In Hargett v. Summerfield, 100 U.S.App.D.C. 85, 243 F.2d 29, at page 31 the Court held in part:

 'The Supreme Court, in Keim v. United States, 1900, 177 U.S. 290, 20 S. Ct. 574, 576, 44 L. Ed. 774, considered whether or not the courts may supervise the acts of an executive department head in discharging an employee. The Court's decision in that case clearly placed the removal of executive department employees within the ambit of executive discretion, and ruled that until Congress, by 'special and direct legislation makes provision to the contrary', the courts could not review the soundness or propriety of the exercise of the department head's discretion.

 'In United States ex rel. Taylor v. Taft, 1904, 24 App.D.C. 95, 98, this court pointed out:

 "The question of fitness, capacity, attention to the duties of an officer, is necessarily to be determined by the heads of the departments; this determination is only arrived at by the exercise of discretion and judgment * * *."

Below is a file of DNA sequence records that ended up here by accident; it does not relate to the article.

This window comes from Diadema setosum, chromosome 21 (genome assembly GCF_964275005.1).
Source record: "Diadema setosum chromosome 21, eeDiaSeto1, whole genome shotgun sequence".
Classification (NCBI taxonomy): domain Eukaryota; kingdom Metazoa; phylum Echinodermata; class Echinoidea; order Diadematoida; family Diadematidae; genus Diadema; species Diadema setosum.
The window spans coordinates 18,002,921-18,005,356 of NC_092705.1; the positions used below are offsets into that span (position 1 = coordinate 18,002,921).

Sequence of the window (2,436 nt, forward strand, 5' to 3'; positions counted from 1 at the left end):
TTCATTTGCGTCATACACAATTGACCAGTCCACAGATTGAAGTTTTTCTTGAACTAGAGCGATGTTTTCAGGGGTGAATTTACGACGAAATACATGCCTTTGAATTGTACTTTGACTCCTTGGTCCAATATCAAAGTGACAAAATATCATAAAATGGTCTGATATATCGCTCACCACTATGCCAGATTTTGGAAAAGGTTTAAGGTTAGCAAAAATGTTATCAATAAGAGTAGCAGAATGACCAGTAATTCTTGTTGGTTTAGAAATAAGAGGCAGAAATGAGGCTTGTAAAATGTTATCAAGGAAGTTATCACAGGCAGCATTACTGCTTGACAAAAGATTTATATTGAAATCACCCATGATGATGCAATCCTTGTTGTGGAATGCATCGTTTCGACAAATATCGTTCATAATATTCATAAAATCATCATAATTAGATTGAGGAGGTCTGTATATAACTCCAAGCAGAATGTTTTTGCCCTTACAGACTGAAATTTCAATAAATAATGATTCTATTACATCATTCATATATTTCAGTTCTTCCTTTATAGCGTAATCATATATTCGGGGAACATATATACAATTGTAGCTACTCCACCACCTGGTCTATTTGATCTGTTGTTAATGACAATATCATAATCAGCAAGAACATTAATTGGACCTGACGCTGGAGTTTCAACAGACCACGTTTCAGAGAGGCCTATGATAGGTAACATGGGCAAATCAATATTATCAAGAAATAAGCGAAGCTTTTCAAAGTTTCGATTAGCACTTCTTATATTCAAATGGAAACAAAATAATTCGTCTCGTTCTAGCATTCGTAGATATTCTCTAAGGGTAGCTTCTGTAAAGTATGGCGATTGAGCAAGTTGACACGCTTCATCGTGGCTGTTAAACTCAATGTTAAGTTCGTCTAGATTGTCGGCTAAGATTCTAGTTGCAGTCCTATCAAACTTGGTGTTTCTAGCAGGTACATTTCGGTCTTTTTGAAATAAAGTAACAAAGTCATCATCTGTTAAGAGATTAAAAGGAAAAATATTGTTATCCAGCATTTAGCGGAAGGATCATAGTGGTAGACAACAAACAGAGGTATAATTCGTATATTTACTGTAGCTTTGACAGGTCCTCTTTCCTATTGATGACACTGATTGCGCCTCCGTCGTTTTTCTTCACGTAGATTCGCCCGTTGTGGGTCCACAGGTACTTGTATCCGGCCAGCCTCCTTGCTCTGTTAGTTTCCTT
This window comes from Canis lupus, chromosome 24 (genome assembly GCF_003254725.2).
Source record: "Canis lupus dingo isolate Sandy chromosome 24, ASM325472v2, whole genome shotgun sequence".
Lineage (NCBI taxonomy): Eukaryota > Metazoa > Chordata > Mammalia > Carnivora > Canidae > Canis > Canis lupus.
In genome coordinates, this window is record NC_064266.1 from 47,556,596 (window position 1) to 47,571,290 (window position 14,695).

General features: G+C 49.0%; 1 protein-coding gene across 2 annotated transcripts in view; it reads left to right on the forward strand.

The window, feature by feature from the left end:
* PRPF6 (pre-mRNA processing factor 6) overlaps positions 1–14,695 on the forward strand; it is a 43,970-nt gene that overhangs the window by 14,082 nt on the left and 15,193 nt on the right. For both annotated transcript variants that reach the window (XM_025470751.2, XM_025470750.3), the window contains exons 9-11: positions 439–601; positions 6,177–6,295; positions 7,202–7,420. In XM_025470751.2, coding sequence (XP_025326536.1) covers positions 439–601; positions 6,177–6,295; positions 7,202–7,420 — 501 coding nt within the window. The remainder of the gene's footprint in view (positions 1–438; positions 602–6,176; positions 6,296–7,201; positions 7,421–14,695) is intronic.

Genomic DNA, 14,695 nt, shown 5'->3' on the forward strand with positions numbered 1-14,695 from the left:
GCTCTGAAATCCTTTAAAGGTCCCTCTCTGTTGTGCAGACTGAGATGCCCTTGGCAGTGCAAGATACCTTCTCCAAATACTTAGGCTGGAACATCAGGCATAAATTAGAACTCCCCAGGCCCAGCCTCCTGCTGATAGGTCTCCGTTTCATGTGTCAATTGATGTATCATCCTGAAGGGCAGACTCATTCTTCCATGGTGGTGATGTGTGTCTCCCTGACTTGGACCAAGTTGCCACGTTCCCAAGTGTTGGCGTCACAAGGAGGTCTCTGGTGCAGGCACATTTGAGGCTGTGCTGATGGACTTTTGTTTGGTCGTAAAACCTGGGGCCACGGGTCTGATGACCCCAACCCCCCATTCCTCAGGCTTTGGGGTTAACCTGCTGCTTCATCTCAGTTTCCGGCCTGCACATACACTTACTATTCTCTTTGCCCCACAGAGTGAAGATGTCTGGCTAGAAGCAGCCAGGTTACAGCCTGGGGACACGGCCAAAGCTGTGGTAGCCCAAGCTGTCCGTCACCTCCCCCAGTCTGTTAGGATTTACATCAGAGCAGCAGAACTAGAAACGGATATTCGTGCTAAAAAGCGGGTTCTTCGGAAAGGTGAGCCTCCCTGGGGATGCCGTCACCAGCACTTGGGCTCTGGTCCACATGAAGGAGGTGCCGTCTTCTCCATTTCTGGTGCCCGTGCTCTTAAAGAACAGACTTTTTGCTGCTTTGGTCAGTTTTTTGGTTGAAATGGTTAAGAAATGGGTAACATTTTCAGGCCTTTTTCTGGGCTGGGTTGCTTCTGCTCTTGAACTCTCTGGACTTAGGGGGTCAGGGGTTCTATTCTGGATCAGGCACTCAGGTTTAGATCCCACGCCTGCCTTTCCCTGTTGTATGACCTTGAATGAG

The Court at page 32 of 243 F.2d further held:

 'These cases and others of similar import, decided both before and after the passage of the Administrative Procedure Act in 1946, make it clear that employee removal and discipline are almost entirely matters of executive agency discretion, and that judicial review of such actions is ordinarily available only to determine if there has been substantial compliance with the pertinent statutory procedures provided by Congress and no misconstruction of governing legislation. This has resulted in an unbroken line of authorities holding that, so long as there was substantial compliance with applicable procedures and statutes, the ...